Monday, April 10

Home Improvement as Marriage Therapy

There's just nothing quite like doing demolition on a home to bring a couple together. It's a giddy mix of power (we just took out a WALL, people) and creativity (and we're gonna put in our OWN wall) that makes you feel like a celebrity power couple.

Unfortunately, once that wall is out, you've got to keep it together long enough to close the gaping hole in your wall and remove any trace that you've done renovation. (When we were house hunting, I remember coming to a home that looked like it was scabbed together out of Lincoln Logs, Erector Sets, and salvage brick, held together with Gorilla Glue. Z and I could not make eye contact as the realtor gushed about how the owner had done a lot of work on the house. You don't say? I'm thankful for those experiences, though, because they cemented in our minds the importance of renovations or additions looking both Intentional and Original.) And that's where the fun starts. But it's good fun, because although you're going to run into friction and frustration, if you can keep it together, you'll have built a monument to your teamwork - and that is fantastic.

So we ripped out the nasty basement doors this weekend. These things had worked for all they could. I honor their efforts. I'm not even convinced they were meant to be exterior doors, but they did what they could for four decades. The original threshold was compost, now - rich, dark soil beneath the aluminum, there. The doors themselves had rotted away around the bottom years before we bought the house. We closed the doors mostly out of habit, and in an attempt to keep some of the outside air outside. But snakes, spiders, mice, and a fairly determined toddler could all get through. The sidelights were homemade, and looked it. The years had not been kind to what was probably marginally attractive to begin with. All in all, the doors were the biggest stumbling block to making the basement livable space, and I've been looking forward to this for 12 years!

The rough opening is 112" wide. That doesn't sound terribly big until you're standing in it, four abreast, thinking, "Damn, we should have bought a garage door for this thing." But, no. No, I wanted French doors. I wanted light and an inviting entry. What was I thinking? I'm so lucky Z loves me.

Because working with cinder block and concrete is, evidently, hard, the rough opening was neither square nor plumb. So we had to frame that out to get it to some semblance of squareish and plumbish without having an entire 8x10 protruding from the outer bricks at one corner. Fortunately, we can frame together like pros. There's just no room to argue over whether something is 90 degrees or not. This is a good time for a marriage. You work together. You measure, secure, check. High five. Good, good stuff. If you're married to someone like me, you get to laugh at their attempts to actually hit the nail. If you're married to someone like Z, you get to sigh in awe at their ability to make something out of nothing. I hope at least one of you is like Z.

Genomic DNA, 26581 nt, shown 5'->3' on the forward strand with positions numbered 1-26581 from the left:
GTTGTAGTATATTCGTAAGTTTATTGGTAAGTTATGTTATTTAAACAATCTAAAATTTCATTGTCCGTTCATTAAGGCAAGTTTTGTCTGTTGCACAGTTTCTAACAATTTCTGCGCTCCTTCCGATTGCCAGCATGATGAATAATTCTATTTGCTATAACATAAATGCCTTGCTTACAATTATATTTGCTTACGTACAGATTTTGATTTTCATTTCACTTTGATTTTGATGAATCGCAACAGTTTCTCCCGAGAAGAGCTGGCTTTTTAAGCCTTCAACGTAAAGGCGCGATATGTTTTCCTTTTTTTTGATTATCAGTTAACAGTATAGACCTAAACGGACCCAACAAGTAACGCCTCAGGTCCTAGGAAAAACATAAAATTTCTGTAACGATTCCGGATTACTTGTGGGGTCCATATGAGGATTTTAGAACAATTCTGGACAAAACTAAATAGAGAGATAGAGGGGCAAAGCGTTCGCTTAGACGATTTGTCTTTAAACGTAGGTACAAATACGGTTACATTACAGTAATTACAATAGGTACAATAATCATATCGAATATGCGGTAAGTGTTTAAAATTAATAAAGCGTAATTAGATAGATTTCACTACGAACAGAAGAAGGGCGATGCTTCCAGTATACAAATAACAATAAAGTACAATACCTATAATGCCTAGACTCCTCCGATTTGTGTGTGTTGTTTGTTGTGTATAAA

Then comes the harrowing task of trying to move a door that's big and heavy, without twisting it or scuffing it or dropping it. Without a crew. (We technically have a three-man crew, but one was at work, one was dancing, and one was watching the dance. So it was just the two of us, in the dark, reconsidering whether we think we're old yet.) This is where you think, "Glass? Really? Just had to have glass, didn't I?" But it's OK because your partner is thinking the exact same thing about you... So at least you're still on the same page.

And now, you really get to work on your marriage skills: installing the door. You'd think this would be pretty straightforward and simple, but it's not. There are different philosophies about how to get things done, who holds it up, or what steps are necessary and what steps are mostly just guidelines. You'll both think you're right. You'll both want to forge ahead and do it your way. But unless you're each putting in your own door, that's not going to work. For us, this is usually the longest part of a job - the part where we have to determine a path forward that takes in both our perspectives, both our visions, both our experiences. You're going to unearth a lot of unspoken frustrations, and a lot of deeply seated irritants. But hang in there. Hold your tongue. Take coffee breaks. Eat protein. Breathe deeply and pray. Kiss each other often, and laugh. (But not a maniacal laughter - that's usually not helpful.) For what it's worth, it took us one afternoon to frame in the rough opening. It took us two days to get the doors squared, secured, and sealed.

Still easier on a marriage than running electrical wire. So, there's that.

And now, we have beautiful French doors that allow you to look in on what is, clearly, an abandoned storage shed...

I guess now we have to work on making the basement fit the doors. But we'll do it together.

Be encouraged!

~ Dy

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